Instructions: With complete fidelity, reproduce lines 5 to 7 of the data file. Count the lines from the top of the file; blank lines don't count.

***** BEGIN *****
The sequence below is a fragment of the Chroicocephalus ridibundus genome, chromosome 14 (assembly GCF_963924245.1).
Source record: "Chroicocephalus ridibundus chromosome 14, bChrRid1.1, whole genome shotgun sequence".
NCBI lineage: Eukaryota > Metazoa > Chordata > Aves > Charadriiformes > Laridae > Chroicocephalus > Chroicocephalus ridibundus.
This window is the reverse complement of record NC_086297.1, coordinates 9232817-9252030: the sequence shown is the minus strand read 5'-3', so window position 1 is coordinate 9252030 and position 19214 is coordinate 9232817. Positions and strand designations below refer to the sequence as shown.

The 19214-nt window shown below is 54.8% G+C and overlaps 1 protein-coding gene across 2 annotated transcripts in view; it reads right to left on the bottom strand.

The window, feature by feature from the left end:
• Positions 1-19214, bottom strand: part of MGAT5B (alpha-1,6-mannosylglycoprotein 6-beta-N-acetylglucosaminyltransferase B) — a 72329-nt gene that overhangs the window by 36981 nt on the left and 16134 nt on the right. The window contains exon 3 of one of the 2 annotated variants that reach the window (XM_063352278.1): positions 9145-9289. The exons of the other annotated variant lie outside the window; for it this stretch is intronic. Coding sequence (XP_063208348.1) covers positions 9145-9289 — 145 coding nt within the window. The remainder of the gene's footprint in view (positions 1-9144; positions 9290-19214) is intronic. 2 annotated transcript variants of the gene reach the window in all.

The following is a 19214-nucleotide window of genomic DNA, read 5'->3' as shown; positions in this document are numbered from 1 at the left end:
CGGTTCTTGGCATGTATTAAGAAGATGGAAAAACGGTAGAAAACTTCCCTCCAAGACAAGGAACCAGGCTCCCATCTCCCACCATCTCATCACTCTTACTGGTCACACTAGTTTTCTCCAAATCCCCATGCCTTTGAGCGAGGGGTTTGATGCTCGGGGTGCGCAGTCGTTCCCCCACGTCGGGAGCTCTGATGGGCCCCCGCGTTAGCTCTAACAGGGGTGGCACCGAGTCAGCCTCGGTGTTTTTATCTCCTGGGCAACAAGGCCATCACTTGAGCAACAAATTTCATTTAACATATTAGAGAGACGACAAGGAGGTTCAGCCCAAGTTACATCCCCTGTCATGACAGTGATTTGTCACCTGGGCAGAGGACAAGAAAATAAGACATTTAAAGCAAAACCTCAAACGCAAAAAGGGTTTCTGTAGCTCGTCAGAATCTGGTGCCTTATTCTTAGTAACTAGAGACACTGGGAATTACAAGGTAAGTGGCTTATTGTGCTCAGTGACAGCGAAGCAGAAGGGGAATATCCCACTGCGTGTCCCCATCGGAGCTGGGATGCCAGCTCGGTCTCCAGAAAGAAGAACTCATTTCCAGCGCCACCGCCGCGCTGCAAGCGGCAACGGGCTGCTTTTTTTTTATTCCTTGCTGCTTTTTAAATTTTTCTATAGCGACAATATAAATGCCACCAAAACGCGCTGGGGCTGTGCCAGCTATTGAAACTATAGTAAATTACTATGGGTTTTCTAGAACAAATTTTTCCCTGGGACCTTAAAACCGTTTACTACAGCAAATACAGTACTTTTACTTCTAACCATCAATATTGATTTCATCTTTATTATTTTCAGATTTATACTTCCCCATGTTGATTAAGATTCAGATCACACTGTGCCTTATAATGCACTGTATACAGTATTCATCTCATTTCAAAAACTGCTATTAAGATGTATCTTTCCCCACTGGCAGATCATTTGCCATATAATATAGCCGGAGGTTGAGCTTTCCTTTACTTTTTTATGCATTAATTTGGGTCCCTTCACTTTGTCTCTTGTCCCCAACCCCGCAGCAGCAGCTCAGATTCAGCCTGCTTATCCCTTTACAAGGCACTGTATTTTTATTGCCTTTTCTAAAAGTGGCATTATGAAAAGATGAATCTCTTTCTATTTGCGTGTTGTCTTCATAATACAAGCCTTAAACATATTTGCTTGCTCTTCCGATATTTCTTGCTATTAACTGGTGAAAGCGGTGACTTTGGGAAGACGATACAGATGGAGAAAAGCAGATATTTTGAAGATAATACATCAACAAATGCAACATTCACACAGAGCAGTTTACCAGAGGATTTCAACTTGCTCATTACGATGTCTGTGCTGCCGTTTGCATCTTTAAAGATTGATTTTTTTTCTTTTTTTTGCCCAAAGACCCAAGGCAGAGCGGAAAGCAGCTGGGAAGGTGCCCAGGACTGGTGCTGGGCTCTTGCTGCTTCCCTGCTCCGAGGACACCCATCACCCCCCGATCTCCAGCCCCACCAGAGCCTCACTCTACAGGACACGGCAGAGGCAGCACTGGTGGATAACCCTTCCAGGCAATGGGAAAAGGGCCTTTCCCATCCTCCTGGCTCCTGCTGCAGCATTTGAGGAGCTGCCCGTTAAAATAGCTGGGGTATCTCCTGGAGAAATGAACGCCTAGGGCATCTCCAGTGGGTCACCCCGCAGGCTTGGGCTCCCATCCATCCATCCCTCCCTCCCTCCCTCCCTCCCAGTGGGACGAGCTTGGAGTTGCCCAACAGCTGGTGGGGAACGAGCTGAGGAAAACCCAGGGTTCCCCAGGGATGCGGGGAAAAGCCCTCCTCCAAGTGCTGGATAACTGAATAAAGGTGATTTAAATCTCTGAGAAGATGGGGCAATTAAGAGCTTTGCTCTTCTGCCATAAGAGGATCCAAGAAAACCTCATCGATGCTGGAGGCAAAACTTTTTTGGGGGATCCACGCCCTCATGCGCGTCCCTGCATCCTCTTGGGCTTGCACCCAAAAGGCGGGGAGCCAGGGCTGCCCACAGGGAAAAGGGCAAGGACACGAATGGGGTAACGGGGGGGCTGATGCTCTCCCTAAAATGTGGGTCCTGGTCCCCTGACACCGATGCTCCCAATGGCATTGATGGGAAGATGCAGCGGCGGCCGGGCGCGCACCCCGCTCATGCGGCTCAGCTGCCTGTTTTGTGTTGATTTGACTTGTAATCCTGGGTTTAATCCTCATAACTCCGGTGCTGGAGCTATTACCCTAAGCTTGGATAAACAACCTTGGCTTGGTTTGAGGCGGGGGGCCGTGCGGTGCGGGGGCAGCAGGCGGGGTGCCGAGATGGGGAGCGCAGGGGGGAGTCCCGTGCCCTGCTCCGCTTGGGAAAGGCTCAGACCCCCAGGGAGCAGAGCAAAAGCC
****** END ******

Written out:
The 19214-nt window shown below is 54.8% G+C and overlaps 1 protein-coding gene across 2 annotated transcripts in view; it reads right to left on the bottom strand.

The window, feature by feature from the left end:
• Positions 1-19214, bottom strand: part of MGAT5B (alpha-1,6-mannosylglycoprotein 6-beta-N-acetylglucosaminyltransferase B) — a 72329-nt gene that overhangs the window by 36981 nt on the left and 16134 nt on the right. The window contains exon 3 of one of the 2 annotated variants that reach the window (XM_063352278.1): positions 9145-9289. The exons of the other annotated variant lie outside the window; for it this stretch is intronic. Coding sequence (XP_063208348.1) covers positions 9145-9289 — 145 coding nt within the window. The remainder of the gene's footprint in view (positions 1-9144; positions 9290-19214) is intronic. 2 annotated transcript variants of the gene reach the window in all.